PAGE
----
Georgia coach Kirby Smart has recently pushed UGA to beef up its non-conference scheduling. This is fun for fans, and great for the sport. However, if the rest of the country follows the Bulldogs’ lead then the College Football Playoff selection committee will probably need to alter its thinking.
That’s the subject of this edition of DN90.
Former Georgia quarterback David Greene made that point this week on DawgNation Daily.
The Bulldogs have recently added multiple home-and-home series with Clemson, one with Texas and one with Florida State. In some upcoming years, UGA is slated to play multiple major Power Five non-conference games in addition to its yearly rivalry with Georgia Tech and its regular SEC schedule. That’s a lineup of games that’s currently unprecedented.
David’s concern is the committee might not fully reward UGA for its scheduling bravery despite the fact it pays lip service to how much it values schedule strength. The evidence is on David’s side.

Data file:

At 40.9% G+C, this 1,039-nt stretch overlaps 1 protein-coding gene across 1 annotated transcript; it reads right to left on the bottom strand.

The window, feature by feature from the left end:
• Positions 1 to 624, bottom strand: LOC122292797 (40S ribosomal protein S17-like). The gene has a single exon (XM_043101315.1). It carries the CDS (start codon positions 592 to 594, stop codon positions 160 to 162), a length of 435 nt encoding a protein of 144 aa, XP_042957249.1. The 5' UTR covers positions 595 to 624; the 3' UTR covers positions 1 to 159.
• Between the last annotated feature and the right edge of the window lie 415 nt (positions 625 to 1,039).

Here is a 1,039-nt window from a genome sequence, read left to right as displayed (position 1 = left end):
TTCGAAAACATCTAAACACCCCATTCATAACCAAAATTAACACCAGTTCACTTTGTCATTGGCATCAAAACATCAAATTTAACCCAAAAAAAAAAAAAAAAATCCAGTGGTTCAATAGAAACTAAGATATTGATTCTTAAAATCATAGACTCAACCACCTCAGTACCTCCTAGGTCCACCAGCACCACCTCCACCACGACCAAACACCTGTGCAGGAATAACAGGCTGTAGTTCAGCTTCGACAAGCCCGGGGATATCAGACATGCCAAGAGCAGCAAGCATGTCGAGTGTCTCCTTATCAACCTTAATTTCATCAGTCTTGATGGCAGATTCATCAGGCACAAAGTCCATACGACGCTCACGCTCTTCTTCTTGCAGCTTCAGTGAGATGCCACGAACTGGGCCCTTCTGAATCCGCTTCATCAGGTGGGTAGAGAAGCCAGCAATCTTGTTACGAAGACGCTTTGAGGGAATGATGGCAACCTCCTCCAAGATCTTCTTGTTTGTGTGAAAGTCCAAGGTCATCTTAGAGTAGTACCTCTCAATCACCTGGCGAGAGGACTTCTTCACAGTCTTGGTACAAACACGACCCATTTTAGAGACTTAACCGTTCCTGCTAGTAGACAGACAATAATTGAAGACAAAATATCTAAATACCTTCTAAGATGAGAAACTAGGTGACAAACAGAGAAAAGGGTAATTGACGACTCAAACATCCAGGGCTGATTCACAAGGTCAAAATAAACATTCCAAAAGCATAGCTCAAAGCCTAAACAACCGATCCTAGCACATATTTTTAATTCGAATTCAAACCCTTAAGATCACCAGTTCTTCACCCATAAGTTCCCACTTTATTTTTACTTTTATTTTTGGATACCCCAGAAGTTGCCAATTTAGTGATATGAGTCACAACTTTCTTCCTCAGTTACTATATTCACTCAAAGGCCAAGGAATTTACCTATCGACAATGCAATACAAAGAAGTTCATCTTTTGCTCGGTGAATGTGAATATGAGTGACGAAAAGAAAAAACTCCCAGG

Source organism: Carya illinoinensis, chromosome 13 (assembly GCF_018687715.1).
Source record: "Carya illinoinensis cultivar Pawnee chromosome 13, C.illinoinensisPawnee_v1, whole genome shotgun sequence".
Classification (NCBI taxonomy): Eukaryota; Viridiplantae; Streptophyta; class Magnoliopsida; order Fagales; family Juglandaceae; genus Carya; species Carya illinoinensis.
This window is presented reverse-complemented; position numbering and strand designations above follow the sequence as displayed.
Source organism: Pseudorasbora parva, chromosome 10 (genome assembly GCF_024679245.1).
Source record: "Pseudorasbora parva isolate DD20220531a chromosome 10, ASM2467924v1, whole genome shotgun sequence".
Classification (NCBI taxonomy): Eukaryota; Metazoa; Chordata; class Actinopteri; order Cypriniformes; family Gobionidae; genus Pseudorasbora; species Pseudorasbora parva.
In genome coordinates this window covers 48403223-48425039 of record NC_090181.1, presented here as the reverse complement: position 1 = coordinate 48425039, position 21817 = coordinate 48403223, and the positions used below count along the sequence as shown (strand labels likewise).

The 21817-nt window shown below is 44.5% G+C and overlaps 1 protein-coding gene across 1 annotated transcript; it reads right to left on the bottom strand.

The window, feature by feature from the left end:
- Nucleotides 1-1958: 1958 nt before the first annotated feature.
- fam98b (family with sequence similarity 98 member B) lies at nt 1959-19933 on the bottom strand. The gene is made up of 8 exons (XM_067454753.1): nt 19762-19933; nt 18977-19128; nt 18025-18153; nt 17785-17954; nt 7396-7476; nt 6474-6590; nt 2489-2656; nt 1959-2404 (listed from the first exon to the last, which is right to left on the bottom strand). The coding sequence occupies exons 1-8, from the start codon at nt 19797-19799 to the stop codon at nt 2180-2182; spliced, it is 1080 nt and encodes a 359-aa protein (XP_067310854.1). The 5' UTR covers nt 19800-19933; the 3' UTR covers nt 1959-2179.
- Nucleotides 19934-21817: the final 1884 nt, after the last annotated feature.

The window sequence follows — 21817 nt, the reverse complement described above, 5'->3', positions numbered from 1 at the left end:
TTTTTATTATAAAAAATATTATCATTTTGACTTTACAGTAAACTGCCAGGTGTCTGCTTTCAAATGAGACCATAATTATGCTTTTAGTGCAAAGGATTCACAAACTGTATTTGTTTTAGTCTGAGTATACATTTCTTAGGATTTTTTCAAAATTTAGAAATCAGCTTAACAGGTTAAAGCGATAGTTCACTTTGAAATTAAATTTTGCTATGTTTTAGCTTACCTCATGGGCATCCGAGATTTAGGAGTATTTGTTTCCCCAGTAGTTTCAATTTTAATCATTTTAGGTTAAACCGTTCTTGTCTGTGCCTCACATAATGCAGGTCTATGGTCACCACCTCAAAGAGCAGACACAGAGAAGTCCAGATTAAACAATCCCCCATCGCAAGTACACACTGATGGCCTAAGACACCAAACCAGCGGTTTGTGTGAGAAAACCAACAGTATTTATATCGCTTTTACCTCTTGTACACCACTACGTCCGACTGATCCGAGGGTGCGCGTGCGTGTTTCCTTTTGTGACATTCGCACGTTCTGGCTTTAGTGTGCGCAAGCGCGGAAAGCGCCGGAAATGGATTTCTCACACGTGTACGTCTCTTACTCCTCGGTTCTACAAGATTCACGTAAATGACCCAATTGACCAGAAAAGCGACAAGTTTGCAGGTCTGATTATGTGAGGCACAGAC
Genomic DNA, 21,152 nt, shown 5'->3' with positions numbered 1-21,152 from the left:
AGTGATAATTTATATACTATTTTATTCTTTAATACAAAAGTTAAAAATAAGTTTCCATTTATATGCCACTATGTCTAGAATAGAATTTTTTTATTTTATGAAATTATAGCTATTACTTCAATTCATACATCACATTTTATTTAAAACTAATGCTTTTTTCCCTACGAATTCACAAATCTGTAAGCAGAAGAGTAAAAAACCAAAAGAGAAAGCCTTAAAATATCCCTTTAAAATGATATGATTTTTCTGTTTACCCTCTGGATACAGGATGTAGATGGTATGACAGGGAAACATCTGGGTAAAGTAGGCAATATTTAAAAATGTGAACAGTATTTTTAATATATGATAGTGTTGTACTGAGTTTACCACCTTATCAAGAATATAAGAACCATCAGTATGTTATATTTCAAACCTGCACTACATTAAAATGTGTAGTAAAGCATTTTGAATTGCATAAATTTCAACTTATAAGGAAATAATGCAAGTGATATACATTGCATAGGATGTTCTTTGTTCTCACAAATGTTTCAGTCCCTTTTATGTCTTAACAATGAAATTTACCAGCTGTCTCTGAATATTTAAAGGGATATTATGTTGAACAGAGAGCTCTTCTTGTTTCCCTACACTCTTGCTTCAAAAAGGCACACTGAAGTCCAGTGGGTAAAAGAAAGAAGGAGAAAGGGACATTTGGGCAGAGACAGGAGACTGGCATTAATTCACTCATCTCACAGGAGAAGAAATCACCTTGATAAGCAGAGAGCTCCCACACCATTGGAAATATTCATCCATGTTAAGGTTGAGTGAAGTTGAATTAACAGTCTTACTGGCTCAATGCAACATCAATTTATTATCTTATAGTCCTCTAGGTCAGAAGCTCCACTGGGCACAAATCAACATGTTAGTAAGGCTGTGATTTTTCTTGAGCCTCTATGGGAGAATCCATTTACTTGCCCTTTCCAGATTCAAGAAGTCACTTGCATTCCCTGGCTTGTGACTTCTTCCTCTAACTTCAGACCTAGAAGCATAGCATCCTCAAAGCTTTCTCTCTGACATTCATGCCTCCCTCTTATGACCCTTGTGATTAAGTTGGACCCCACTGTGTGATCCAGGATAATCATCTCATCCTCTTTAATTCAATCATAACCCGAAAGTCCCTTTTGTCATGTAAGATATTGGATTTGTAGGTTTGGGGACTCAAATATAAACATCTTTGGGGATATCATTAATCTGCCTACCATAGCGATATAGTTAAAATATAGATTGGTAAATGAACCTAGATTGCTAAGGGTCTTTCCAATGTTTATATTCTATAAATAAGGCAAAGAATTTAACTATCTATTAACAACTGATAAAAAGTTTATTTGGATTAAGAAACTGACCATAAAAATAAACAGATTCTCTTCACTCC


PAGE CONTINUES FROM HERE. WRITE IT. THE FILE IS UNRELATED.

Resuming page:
College football stats guru Bill Connelly tabulates a modern version of schedule strength for his S&P+ rankings. Had schedule strength been a factor for the CFP committee last season, it stands to reason UGA would’ve been included in the Playoff.
The Bulldogs were No. 9 in Connelly’s schedule strengh ranking last year.
However, Georgia was left out of the Playoff for programs that — at least according to one metric — played far weaker schedules. Notre Dame was No. 55 in S&P+ schedule strength. Oklahoma was 61st. Clemson was 63rd.
It seems the deciding factor in making the Playoff isn’t a team’s strength of schedule as much as its record. Clemson and Notre Dame were undefeated in the regular season. Oklahoma had one loss.
UGA — and its two losses — was apparently a bridge too far for the committee.
What happens in the future when the Bulldogs are playing an even tougher schedule? It seems fair to ask.
Hopefully, the rest of the sport will join Georgia in ushering in a new age of scheduling. Fans don’t want to pay high ticket prices to watch uncompetitive games. As that scheduling evolution occurs, hopefully future versions of the CFP committee will evolve as well.
Big wins in competitive games — even when coupled with the occasional loss — should be viewed as superior to undefeated records against mediocre competition.
For more on what former UGA quarterback David Greene had to say about the future of non-conference scheduling, click the video linked above.